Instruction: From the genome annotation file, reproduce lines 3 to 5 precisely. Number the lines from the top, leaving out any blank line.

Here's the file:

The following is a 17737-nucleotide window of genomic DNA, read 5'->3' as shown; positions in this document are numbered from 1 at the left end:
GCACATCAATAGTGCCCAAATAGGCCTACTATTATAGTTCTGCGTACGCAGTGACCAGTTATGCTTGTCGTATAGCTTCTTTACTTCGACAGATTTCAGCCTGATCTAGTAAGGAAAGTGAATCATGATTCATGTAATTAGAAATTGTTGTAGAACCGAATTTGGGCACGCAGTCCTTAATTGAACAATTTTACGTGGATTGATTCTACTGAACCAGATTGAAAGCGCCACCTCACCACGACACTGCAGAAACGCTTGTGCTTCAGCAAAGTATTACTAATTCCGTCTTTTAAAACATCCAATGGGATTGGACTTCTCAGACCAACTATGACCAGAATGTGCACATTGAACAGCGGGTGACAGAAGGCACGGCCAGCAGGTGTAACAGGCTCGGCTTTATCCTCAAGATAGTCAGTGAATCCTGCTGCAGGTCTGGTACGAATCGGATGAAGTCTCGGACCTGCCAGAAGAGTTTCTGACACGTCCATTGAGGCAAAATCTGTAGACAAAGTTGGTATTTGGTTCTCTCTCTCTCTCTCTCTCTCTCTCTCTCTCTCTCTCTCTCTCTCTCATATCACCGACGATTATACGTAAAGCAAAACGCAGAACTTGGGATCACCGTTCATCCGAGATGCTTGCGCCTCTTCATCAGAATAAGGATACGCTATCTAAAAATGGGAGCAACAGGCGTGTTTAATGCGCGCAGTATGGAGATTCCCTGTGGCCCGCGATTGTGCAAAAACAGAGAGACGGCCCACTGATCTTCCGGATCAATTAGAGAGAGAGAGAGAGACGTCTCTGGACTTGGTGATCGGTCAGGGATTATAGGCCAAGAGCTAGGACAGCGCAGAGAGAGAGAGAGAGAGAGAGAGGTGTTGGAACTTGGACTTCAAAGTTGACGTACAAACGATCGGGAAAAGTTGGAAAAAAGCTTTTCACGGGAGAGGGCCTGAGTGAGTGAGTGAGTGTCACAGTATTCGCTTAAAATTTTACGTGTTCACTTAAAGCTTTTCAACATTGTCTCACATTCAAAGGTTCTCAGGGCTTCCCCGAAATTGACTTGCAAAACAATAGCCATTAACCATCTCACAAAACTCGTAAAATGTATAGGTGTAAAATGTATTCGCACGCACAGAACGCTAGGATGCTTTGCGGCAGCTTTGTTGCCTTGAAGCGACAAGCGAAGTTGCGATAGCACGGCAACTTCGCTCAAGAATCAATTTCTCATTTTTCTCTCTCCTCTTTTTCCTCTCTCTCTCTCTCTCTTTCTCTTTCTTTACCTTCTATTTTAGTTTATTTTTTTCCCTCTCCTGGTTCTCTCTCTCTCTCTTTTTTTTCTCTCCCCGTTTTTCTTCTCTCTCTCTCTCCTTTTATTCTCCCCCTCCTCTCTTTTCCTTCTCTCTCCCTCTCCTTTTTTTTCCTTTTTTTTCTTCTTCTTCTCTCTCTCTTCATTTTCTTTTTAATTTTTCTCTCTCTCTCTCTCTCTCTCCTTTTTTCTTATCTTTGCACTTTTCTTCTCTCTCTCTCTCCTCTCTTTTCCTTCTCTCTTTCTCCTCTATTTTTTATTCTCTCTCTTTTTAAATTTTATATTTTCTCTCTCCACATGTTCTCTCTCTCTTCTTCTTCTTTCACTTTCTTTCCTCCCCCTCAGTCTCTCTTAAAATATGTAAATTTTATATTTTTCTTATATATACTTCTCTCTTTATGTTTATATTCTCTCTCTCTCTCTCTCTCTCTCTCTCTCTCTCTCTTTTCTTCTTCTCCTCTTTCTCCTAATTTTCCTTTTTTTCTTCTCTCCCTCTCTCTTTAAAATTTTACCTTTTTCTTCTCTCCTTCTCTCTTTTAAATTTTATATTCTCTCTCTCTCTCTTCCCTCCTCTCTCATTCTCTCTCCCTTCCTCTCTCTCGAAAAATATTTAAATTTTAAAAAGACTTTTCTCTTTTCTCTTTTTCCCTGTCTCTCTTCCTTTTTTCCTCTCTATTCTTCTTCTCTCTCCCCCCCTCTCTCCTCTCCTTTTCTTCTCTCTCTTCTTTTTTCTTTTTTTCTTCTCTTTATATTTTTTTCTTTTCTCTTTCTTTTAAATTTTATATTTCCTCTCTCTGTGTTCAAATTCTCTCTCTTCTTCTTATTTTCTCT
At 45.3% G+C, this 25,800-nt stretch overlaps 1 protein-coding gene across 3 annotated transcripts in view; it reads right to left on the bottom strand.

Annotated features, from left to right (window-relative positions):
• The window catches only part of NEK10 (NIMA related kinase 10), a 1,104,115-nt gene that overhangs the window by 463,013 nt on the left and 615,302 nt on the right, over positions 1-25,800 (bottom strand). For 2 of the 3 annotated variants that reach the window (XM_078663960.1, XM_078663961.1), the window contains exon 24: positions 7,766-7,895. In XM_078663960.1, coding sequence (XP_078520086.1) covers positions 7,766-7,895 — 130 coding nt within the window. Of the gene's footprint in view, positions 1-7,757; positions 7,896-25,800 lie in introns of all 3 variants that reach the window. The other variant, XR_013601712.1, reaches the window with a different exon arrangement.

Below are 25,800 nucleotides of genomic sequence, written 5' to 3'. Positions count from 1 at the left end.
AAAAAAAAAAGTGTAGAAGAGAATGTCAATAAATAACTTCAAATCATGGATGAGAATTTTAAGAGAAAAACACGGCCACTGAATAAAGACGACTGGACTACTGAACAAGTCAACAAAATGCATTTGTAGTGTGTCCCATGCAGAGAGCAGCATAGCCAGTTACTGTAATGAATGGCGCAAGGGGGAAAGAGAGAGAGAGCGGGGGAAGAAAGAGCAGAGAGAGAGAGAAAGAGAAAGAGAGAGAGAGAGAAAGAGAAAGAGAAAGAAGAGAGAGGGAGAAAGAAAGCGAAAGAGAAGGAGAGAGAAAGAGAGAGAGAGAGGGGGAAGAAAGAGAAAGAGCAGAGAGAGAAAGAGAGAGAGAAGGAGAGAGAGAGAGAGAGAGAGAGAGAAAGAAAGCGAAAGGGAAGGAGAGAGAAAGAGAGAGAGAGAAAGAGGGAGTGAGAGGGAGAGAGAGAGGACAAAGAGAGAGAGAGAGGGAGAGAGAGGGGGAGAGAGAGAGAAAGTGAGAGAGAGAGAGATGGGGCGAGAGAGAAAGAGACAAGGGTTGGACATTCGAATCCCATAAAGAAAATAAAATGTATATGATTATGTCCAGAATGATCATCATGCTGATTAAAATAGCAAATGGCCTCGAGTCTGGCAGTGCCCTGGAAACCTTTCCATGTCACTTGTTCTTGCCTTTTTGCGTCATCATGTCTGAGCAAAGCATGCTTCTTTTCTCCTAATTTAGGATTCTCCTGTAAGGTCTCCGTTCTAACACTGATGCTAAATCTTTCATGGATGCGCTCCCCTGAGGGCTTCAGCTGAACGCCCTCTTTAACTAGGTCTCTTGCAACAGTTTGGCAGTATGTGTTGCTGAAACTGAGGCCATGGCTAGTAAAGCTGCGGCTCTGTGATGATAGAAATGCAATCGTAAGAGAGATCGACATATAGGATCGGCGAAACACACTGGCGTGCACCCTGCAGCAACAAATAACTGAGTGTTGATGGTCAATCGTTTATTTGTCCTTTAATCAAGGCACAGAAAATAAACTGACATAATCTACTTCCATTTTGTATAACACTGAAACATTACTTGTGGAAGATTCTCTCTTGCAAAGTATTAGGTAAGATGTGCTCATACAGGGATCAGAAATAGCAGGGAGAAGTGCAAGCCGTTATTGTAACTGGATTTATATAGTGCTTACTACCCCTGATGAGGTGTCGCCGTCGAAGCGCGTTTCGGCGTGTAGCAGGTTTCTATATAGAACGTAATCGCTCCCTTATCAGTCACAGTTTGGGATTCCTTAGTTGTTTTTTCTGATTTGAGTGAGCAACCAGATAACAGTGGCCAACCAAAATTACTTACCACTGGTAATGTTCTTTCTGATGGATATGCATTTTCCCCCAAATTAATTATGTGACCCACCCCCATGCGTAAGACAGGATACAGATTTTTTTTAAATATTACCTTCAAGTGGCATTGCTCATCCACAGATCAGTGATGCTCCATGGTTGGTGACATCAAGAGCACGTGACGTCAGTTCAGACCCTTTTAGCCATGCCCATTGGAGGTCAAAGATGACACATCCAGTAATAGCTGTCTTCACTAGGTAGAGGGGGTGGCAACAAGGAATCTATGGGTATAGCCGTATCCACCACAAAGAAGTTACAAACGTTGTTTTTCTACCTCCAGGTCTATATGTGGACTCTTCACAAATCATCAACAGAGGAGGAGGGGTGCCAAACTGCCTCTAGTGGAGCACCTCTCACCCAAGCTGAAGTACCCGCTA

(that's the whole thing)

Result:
At 45.3% G+C, this 25,800-nt stretch overlaps 1 protein-coding gene across 3 annotated transcripts in view; it reads right to left on the bottom strand.

Annotated features, from left to right (window-relative positions):
• The window catches only part of NEK10 (NIMA related kinase 10), a 1,104,115-nt gene that overhangs the window by 463,013 nt on the left and 615,302 nt on the right, over positions 1-25,800 (bottom strand). For 2 of the 3 annotated variants that reach the window (XM_078663960.1, XM_078663961.1), the window contains exon 24: positions 7,766-7,895. In XM_078663960.1, coding sequence (XP_078520086.1) covers positions 7,766-7,895 — 130 coding nt within the window. Of the gene's footprint in view, positions 1-7,757; positions 7,896-25,800 lie in introns of all 3 variants that reach the window. The other variant, XR_013601712.1, reaches the window with a different exon arrangement.